Date of this Version
Journal of Hydrometeorology Volume 12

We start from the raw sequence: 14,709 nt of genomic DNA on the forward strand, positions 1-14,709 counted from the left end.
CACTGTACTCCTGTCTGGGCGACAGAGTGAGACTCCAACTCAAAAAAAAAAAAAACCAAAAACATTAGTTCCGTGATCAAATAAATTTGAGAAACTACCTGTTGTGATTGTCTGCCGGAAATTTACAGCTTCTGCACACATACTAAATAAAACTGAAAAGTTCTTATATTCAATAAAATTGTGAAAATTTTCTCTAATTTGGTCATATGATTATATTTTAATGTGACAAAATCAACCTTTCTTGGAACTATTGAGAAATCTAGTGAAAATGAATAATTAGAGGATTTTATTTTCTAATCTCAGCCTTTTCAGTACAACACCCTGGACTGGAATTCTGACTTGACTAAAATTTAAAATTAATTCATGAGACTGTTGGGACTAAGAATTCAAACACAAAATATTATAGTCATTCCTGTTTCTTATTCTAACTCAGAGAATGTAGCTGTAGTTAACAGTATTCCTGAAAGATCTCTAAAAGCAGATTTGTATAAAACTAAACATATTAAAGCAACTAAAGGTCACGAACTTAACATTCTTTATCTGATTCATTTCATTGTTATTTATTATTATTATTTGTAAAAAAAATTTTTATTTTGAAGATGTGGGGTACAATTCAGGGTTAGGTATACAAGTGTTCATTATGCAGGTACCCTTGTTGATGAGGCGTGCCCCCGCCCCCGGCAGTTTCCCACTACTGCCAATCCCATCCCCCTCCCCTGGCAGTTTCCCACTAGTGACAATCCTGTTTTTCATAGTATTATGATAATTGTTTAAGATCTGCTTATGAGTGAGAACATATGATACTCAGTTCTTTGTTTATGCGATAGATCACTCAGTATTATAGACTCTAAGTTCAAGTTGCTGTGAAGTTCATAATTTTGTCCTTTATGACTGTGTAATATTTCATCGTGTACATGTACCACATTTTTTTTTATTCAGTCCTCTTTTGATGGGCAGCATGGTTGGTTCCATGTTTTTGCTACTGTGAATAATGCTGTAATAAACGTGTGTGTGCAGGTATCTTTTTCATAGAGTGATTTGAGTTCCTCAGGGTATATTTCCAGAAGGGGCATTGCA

Karst hydrology provides a unique set of surface and subsurface hydrological components that affect soil moisture variability. Over karst topography, surface moisture moves rapidly below ground via sink holes, vertical shafts, and sinking streams, reducing surface runoff and moisture infiltration into the soil. In addition, subsurface cave blockage or rapid snowmelt over karst can lead to surface flooding. Moreover, regions dominated by karst may exhibit either drier or wetter soils when compared to nonkarst landscape. However, because of the lack of both observational soil moisture datasets to initialize simulations and regional land surface models (LSMs) that include explicit karst hydrological processes, the impact of karst on atmospheric processes is not fully understood. Therefore, the purpose of this study was to investigate the importance of karst hydrology on planetary boundary layer (PBL) atmosphere using the Weather Research and Forecasting Model (WRF). This research is a first attempt to identify the impacts of karst on PBL. To model the influence of karst hydrology on atmospheric processes, soil moisture was modified systematically over the Western Kentucky Pennyroyal Karst (WKYPK) region to produce an ensemble of dry and wet anomaly experiments. Simulations were conducted for both frontal- and nonfrontal-based convection. For the dry ensemble, cloud cover was both diminished downwind of karst because of reduced atmospheric moisture and enhanced slightly upwind as moist air moved into a region of increased convection compared to control simulations (CTRL). Moreover, sensible (latent) heat flux and PBL heights were increased (decreased) compared to CTRL. In addition, the wet ensemble experiments reduced PBL heights and sensible heat flux and increased cloud cover over karst compared to CTRL. Other changes were noted in equivalent potential temperature (θe) and vertical motions and development of new mesoscale circulation cells with alterations in soil moisture over WKYPK. Finally, the location of simulated rainfall patterns were altered by both dry and wet ensembles with the greatest sensitivity to simulated rainfall occurring during weakly forced or nonfrontal cases. Simulated rainfall for the dry ensemble was more similar to the North American Regional Reanalysis (NARR) than CTRL for the nonfrontal case. Furthermore, the initial state of the atmosphere and convective triggers were found to either enhance or diminish simulated atmospheric responses.
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